Altering or Creating Scales

Scale Dialog image  
A list of some scales are available under Options | Scale - the other built-in scales are for different periods of western music.
But this list can be tailored to your needs, and Options | Scale Pitches & Menu launches the dialog for creating scales, or altering or deleting ones already on your list. The dialog allows you to adjust the notes of the scale relative to SA. The pitches of the current scale are displayed in relationship to the notes of equal temperament (up to 50 cents plus or minus).  If you just want to define a scale according to the actual sounding of the notes, for instance to define it by an existing tuning on a keyboard instrument or on another fixed-pitch instrument like the santoor, or from the sympathetic strings, first be sure your pitch is set accurately to SA. Start the Tuning Graph if it isn't running. (You may launch the Pitch & Range dialog to set SA even when the Scale dialog is active).  After SA is centered, adjust the appropriate slider [1] for each of the other notes as they are played. The tuning graph will change as you do so; you just stop when the pitch of the note being tested is drawn on the center line, neither sharp nor flat. Of course you will want to expand the lower graph by raising the splitter bar, and perhaps show it at a greater magnification [select View | Lower Graph Scaling], so that it can be read in finer detail.
    If you want to enter specific pitch values for a particular scale, they must be calculated in the form of cents, and then set accordingly. You can type the cents deviation from Equal Temperament into the edit boxes
[2]. Or, if you know the values as a decimal ratio, enter that into the Cents Convertor below [3], and the cents value will be displayed for you.  For people working with just intervals such as theorists often give for various ragas - type the numerator and denominator into the ratio control [4] and the cents value will be calculated and displayed, and a decimal ratio shown as well. This value will show you the offset from equal temperament. Here is an example: the pure ratio 5/4 is 386.3 cents, which comes closest to the equal temperament note of 400. So it is the 4th note in the list, and its offset is minus 13.7 cents. You can see this value in the natural scale [5], or also in the Western meantone temperament, as they both use an exact major third. By checking the Auto-adjust Note Value [6] box you can have the appropriate note adjusted automatically, after you enter a valid decimal or integer ratio. Only values between 1 and 2 will have an effect. [But, be careful when entering subsequent integer ratios in Auto-adjust mode - if you enter the numerator and it makes a value between 1 and 2 with the denominator value already in its edit box (or vice versa), a note may get changed that you did not intend. You may need to delete one of the fields first. Or, uncheck the box.]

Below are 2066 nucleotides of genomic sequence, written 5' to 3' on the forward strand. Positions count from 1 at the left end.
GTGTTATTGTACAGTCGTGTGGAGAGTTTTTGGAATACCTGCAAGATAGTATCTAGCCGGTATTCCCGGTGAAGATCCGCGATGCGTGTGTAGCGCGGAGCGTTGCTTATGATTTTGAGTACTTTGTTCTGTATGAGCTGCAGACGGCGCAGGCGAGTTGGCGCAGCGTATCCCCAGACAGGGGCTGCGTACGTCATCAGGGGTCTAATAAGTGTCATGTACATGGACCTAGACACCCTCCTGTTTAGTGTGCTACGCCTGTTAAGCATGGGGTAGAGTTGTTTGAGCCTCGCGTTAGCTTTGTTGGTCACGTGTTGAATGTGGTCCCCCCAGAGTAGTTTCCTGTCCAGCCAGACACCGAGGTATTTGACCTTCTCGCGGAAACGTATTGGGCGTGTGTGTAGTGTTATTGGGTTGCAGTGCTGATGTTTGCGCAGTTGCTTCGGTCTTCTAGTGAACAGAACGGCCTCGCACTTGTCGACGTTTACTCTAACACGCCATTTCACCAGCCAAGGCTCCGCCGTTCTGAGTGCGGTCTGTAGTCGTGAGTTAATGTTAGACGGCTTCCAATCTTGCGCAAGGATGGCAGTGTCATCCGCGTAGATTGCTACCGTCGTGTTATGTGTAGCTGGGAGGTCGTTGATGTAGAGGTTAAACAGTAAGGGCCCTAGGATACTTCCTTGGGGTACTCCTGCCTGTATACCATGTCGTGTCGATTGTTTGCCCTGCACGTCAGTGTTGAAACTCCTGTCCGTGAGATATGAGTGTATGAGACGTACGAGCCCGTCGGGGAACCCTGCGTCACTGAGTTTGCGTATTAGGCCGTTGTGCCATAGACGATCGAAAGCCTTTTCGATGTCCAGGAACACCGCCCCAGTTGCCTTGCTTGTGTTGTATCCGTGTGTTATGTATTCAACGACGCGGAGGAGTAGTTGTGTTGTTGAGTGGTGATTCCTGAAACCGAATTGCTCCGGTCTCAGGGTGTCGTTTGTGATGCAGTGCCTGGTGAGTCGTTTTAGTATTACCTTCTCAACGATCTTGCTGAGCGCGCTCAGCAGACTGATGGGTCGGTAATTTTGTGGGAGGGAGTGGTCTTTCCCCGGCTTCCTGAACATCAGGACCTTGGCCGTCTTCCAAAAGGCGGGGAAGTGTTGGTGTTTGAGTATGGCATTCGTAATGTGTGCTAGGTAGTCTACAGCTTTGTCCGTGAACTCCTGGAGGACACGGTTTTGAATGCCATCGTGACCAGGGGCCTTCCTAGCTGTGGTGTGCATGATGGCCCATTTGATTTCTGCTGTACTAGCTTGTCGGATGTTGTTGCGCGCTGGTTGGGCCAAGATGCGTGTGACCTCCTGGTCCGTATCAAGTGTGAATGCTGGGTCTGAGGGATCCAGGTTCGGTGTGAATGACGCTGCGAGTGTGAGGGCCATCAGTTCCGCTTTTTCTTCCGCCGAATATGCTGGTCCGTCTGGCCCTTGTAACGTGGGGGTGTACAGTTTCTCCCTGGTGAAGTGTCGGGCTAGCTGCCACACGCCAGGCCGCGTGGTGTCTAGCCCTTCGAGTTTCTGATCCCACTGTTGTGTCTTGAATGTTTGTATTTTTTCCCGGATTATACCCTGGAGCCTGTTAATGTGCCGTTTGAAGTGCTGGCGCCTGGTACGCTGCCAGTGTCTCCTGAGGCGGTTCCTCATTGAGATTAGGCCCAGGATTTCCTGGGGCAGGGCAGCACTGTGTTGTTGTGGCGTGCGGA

An Undo control is provided
[7], which will restore previous values one note at a time.